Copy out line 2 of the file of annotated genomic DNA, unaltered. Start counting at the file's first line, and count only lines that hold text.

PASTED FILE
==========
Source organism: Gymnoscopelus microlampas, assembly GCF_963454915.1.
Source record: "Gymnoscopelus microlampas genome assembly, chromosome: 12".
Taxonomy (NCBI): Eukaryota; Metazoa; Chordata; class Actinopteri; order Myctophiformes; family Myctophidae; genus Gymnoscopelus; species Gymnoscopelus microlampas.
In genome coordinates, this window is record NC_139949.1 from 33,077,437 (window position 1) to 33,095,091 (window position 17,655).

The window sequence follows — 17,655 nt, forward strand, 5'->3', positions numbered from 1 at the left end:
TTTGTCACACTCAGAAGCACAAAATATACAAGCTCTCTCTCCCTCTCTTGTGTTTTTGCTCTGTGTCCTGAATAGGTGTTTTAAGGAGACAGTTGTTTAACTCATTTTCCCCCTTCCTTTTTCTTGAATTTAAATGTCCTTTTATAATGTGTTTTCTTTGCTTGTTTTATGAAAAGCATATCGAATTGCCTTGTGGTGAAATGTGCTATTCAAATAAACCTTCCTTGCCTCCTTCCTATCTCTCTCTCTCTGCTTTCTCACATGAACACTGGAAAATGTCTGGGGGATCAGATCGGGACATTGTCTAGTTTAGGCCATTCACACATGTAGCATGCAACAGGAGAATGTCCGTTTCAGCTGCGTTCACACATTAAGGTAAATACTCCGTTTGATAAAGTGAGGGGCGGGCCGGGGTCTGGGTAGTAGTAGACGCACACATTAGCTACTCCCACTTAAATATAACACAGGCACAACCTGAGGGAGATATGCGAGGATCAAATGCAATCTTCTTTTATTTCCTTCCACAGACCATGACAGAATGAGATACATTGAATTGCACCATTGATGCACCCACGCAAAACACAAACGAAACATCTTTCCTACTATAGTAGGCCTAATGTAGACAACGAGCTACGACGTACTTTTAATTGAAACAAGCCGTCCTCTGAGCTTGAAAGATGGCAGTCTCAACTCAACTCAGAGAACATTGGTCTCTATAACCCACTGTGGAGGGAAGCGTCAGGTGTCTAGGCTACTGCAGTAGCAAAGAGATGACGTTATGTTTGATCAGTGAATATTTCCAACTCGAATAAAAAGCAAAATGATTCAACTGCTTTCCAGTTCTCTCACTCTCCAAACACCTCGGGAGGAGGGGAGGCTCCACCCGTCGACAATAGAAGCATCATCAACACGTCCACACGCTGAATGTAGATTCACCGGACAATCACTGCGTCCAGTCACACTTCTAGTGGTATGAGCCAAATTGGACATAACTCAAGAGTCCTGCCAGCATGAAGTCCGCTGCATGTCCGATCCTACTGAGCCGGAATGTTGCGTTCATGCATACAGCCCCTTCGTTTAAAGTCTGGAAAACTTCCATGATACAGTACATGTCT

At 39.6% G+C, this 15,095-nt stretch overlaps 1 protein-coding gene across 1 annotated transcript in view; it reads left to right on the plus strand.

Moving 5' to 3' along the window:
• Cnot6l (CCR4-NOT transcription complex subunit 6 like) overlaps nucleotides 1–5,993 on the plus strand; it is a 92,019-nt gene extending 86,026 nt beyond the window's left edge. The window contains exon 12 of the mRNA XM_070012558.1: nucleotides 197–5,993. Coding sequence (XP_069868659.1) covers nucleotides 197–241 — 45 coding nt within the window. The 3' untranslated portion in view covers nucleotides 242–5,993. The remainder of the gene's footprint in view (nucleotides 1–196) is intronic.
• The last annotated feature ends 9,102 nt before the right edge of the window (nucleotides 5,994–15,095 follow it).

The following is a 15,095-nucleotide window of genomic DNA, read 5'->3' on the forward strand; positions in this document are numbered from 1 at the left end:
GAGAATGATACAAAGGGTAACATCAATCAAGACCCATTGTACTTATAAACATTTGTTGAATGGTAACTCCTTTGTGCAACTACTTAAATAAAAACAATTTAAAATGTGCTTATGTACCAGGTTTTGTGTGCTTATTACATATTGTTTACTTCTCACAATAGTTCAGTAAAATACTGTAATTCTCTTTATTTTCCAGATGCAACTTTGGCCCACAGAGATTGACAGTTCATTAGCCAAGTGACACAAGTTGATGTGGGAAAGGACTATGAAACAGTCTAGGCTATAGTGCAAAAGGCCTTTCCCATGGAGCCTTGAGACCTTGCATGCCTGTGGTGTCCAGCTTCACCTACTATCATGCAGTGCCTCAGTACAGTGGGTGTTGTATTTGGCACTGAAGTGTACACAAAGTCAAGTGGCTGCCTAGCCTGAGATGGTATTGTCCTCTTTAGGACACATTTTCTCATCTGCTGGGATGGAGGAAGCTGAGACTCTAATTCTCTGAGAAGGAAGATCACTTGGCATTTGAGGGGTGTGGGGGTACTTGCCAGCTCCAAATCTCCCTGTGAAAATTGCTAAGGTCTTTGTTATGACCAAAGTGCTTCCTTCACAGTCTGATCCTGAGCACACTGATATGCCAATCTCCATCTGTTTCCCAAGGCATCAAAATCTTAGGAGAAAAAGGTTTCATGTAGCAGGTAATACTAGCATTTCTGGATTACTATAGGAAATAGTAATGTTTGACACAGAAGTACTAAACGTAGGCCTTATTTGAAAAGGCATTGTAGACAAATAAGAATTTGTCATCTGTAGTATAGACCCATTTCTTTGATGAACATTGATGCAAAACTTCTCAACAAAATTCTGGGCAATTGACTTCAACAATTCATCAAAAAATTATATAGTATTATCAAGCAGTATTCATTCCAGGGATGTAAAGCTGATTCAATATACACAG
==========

Source record: "Gymnoscopelus microlampas genome assembly, chromosome: 12".